Wednesday, February 1, 2012

First African-American woman to earn commercial pilot's license challenged racism head-on


From the Official Air Force Website: First African-American woman to earn commercial pilot's license challenged racism head-on
2/9/2012 - FORT GEORGE G. MEADE, Md. (AFNS) -- A Chicago registered nurse would go on to become the first African-American female to hold a commercial pilot's license.

Janet Bragg was born in March of 1907 in Griffin, Ga., and after graduation from an Episcopal school, attended college at Spelman Seminary in Atlanta where she earned a registered nursing degree in 1929.

After obtaining a nursing position at Wilson Hospital in Chicago, Bragg decided in 1933 to attend the Aeronautical University ground school, where she learned the basics in meteorology, aeronautics and aircraft maintenance. But, because the school had no airplane, there was no type of flight training available.

Bragg decided to change all of that. Making the decision that it would be cheaper to buy a plane, rather than rent one, she bought her first plane for $600 - one of three that she would eventually purchase. Next came the issue of an airport to use for the training. Because black pilots were not allowed to fly out of airfields used by white pilots, Bragg decided that if black pilots were going to fly, she would need to set up her own airfield. With the help of her instructors at the Aeronautical University, Bragg created the Challenger Aero Club and together they purchased land and built an airfield in the all-black community of Robbins, Ill.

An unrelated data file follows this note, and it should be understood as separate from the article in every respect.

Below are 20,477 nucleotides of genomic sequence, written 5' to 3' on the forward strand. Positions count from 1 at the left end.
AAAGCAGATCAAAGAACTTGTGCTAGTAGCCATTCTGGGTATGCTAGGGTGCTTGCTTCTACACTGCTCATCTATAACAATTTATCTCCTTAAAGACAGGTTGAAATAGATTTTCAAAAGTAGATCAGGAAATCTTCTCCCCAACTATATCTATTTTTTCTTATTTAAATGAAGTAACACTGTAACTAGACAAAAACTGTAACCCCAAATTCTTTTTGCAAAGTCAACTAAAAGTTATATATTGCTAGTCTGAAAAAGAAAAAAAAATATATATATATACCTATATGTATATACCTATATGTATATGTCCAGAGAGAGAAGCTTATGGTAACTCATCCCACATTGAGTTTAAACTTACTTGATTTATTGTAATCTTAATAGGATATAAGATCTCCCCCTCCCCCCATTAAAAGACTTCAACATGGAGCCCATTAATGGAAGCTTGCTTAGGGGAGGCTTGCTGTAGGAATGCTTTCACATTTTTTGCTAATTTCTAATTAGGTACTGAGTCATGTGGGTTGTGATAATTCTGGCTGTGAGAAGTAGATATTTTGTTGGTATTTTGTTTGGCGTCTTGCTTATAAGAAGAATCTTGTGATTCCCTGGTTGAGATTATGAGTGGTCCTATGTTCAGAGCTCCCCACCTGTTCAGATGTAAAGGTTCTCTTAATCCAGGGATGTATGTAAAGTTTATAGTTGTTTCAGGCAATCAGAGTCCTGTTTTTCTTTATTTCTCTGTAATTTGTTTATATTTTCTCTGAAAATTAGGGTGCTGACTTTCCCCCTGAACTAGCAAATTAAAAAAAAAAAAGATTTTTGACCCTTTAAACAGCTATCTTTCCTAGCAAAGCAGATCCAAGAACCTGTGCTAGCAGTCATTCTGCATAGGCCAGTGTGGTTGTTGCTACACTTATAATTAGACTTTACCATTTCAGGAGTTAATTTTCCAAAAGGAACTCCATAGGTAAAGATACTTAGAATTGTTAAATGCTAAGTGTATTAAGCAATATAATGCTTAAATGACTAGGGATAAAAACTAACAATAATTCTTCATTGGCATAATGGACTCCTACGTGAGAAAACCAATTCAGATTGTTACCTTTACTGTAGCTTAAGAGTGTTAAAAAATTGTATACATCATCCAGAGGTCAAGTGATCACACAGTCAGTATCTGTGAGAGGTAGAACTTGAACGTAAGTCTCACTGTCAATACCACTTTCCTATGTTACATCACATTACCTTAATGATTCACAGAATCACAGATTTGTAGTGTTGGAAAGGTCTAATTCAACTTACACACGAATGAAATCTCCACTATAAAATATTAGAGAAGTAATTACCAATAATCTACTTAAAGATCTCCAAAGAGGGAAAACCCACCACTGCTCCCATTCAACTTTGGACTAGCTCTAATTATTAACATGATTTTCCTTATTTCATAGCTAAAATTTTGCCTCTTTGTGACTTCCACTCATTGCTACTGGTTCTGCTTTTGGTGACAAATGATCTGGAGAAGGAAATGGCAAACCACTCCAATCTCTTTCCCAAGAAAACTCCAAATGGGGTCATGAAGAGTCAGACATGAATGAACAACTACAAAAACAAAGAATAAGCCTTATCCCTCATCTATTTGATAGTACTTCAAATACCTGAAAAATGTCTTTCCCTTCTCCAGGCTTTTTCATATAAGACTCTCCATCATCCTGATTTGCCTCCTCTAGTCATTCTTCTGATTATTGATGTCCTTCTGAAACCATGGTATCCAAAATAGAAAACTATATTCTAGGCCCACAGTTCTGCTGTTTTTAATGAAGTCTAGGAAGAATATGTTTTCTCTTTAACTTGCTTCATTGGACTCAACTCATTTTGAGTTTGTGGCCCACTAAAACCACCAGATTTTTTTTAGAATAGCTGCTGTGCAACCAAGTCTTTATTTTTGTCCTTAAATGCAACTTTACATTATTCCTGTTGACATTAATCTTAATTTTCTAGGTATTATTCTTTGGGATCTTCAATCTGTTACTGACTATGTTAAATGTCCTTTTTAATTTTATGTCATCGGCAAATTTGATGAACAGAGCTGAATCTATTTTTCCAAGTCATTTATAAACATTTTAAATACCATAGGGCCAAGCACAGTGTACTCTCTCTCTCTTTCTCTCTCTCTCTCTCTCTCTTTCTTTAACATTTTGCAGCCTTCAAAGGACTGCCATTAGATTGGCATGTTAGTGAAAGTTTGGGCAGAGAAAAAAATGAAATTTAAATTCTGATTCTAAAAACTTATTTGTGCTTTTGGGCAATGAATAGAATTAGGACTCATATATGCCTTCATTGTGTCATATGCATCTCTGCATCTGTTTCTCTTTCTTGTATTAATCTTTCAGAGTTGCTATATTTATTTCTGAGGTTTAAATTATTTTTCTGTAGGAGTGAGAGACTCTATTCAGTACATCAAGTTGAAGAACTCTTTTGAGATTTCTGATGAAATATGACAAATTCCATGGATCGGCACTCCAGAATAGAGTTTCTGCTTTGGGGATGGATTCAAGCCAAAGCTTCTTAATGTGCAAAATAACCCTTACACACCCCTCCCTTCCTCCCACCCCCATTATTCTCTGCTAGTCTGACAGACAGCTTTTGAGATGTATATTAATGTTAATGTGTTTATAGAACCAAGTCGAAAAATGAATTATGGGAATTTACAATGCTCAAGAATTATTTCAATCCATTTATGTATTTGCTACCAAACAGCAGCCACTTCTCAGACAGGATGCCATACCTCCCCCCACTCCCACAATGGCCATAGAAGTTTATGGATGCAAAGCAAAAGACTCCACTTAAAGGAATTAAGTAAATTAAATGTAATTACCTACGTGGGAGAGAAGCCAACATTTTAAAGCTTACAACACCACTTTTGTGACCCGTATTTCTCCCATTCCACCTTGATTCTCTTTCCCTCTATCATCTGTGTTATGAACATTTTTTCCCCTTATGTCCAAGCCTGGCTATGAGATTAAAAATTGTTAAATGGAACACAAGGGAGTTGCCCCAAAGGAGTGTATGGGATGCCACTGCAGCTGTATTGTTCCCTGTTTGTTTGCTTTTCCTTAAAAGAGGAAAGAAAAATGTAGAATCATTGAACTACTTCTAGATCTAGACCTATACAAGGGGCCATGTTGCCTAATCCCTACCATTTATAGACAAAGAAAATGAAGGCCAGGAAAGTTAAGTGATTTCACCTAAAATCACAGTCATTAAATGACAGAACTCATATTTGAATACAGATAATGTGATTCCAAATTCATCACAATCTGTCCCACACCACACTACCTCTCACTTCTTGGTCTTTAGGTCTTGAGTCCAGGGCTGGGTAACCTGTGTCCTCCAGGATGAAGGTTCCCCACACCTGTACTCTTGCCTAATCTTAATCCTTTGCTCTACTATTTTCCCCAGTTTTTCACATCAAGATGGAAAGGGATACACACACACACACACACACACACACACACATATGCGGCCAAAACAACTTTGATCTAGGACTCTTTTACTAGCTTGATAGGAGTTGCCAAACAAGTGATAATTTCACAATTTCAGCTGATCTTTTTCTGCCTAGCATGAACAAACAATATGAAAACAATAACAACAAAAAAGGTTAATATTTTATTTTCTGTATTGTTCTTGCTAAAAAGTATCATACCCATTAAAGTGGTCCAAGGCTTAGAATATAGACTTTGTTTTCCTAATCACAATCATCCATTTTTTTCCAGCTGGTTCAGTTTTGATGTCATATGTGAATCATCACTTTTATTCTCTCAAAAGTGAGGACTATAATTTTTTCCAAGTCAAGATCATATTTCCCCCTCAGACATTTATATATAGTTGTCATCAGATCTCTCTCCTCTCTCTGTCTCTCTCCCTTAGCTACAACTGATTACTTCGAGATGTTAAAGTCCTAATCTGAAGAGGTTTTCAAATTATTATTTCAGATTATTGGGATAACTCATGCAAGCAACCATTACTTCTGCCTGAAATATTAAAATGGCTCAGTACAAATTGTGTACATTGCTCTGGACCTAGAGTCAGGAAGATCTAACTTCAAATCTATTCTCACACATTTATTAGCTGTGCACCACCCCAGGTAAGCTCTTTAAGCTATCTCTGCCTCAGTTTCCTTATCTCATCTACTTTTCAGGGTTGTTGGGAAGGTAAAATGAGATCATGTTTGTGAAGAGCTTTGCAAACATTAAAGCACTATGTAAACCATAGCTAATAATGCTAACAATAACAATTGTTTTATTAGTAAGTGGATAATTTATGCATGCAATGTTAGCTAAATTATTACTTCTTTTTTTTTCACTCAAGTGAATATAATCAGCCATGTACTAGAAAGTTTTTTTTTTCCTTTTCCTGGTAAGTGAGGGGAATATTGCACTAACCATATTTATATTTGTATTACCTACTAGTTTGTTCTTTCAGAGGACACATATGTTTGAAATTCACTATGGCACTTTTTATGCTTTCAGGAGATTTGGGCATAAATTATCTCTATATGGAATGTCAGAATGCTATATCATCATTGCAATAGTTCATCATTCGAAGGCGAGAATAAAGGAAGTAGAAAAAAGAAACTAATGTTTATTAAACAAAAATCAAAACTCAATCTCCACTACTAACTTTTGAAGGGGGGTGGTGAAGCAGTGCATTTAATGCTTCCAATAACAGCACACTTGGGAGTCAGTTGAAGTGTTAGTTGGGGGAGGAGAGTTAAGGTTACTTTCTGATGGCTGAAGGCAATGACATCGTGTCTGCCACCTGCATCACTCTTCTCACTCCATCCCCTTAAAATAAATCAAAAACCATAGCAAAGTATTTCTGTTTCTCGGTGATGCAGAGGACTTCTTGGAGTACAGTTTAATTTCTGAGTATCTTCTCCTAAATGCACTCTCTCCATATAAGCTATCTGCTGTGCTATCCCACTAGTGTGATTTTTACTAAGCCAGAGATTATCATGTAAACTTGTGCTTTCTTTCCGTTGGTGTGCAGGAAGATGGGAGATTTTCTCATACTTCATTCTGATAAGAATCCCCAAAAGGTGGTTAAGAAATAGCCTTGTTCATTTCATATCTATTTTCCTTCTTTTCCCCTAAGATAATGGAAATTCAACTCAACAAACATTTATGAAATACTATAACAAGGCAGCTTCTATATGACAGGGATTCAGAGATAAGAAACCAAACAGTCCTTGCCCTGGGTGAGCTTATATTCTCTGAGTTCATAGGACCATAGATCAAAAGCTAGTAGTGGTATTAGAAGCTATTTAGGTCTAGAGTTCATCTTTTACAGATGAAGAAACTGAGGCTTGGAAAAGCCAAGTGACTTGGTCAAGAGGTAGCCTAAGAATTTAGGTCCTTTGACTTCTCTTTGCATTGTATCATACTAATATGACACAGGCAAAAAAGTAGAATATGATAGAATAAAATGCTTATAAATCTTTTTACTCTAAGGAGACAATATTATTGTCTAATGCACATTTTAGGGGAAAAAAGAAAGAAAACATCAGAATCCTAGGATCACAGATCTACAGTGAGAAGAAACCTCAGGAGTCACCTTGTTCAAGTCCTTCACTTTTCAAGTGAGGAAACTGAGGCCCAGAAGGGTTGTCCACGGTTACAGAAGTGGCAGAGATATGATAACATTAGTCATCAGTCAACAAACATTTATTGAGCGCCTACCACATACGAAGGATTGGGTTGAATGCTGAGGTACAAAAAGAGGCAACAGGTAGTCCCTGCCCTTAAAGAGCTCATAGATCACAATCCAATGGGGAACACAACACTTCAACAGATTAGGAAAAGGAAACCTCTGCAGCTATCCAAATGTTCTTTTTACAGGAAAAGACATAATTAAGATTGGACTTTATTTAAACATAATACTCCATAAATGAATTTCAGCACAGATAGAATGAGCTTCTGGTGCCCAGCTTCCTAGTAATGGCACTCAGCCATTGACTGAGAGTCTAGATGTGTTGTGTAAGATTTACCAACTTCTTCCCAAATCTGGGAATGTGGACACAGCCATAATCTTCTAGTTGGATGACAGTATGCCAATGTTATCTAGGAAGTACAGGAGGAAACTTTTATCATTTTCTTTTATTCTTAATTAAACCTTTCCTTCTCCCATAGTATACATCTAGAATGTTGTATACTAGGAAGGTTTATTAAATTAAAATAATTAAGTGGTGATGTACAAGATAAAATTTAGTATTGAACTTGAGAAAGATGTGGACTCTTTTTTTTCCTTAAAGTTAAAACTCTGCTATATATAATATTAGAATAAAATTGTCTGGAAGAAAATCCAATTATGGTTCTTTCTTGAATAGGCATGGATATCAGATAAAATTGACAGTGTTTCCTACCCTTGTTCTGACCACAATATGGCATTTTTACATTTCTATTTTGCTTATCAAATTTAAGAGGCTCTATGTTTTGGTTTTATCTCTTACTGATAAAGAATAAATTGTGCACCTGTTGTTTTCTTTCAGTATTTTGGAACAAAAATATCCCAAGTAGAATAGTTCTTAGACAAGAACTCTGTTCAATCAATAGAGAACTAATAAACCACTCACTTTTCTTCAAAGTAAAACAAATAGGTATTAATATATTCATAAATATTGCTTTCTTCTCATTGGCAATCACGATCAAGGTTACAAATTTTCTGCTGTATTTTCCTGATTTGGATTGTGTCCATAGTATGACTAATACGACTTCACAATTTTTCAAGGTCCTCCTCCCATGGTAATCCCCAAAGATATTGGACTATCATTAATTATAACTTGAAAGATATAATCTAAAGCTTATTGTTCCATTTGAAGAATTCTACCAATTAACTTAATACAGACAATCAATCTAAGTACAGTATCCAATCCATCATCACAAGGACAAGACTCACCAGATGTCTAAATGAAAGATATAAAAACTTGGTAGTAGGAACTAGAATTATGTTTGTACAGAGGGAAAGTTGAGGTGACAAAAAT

In the spring of 1934, after amassing 35 solo hours, Bragg passed the test for her private pilot's license. She continued her interest in aviation, writing a weekly column in the all African-American newspaper, the Chicago Defender, called "Negro Aviation," and continued to generate an interest in flying for the Chicago area African-American community.

In 1943 Bragg, and several other African-American female pilots, applied for duty with the Women Auxiliary Service Pilots (WASPs) to do their part during World War II. But again they were rejected because of their race. She attended instead the Civilian Pilot Training Program flight school at Tuskegee, Alabama, intending to obtain a commercial pilot's license. She successfully completed the course work and flight tests, but was prevented from receiving her license by a bigoted instructor.

Not to be deterred, she went to Chicago, where she passed the examination and earned the first commercial pilot's license ever issued to a black woman.

Bragg, along with her brother, decided to go into the nursing home business and successfully owned and operated several nursing homes into the 1970s. She passed away in Blue Island, Ill., near Chicago, in 1993 at the age of 86.

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